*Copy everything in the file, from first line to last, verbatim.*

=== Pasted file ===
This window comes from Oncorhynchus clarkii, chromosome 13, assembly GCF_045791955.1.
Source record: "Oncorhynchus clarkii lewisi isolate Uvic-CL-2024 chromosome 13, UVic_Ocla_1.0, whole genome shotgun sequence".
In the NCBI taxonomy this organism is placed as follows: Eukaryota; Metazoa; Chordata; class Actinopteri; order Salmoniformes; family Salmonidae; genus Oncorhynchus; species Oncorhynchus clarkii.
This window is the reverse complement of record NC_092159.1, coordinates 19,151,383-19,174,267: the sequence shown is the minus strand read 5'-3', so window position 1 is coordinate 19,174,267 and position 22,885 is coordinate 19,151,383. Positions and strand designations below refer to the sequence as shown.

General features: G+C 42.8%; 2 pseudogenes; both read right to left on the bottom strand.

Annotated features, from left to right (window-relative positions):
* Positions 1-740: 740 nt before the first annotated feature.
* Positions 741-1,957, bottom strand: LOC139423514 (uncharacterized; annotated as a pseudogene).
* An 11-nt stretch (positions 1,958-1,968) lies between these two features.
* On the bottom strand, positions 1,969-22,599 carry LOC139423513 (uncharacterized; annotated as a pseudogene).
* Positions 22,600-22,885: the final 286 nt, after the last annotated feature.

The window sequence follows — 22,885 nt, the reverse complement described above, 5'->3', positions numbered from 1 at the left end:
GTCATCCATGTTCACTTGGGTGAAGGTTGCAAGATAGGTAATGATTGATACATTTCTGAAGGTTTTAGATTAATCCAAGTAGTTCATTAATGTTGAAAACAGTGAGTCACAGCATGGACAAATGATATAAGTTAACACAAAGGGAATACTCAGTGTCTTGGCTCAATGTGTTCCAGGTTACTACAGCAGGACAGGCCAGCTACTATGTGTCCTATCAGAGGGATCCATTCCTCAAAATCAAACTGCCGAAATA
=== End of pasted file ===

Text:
This window comes from Oncorhynchus clarkii, chromosome 13, assembly GCF_045791955.1.
Source record: "Oncorhynchus clarkii lewisi isolate Uvic-CL-2024 chromosome 13, UVic_Ocla_1.0, whole genome shotgun sequence".
In the NCBI taxonomy this organism is placed as follows: Eukaryota; Metazoa; Chordata; class Actinopteri; order Salmoniformes; family Salmonidae; genus Oncorhynchus; species Oncorhynchus clarkii.
This window is the reverse complement of record NC_092159.1, coordinates 19,151,383-19,174,267: the sequence shown is the minus strand read 5'-3', so window position 1 is coordinate 19,174,267 and position 22,885 is coordinate 19,151,383. Positions and strand designations below refer to the sequence as shown.

General features: G+C 42.8%; 2 pseudogenes; both read right to left on the bottom strand.

Annotated features, from left to right (window-relative positions):
* Positions 1-740: 740 nt before the first annotated feature.
* Positions 741-1,957, bottom strand: LOC139423514 (uncharacterized; annotated as a pseudogene).
* An 11-nt stretch (positions 1,958-1,968) lies between these two features.
* On the bottom strand, positions 1,969-22,599 carry LOC139423513 (uncharacterized; annotated as a pseudogene).
* Positions 22,600-22,885: the final 286 nt, after the last annotated feature.

The window sequence follows — 22,885 nt, the reverse complement described above, 5'->3', positions numbered from 1 at the left end:
GTCATCCATGTTCACTTGGGTGAAGGTTGCAAGATAGGTAATGATTGATACATTTCTGAAGGTTTTAGATTAATCCAAGTAGTTCATTAATGTTGAAAACAGTGAGTCACAGCATGGACAAATGATATAAGTTAACACAAAGGGAATACTCAGTGTCTTGGCTCAATGTGTTCCAGGTTACTACAGCAGGACAGGCCAGCTACTATGTGTCCTATCAGAGGGATCCATTCCTCAAAATCAAACTGCCGAAATA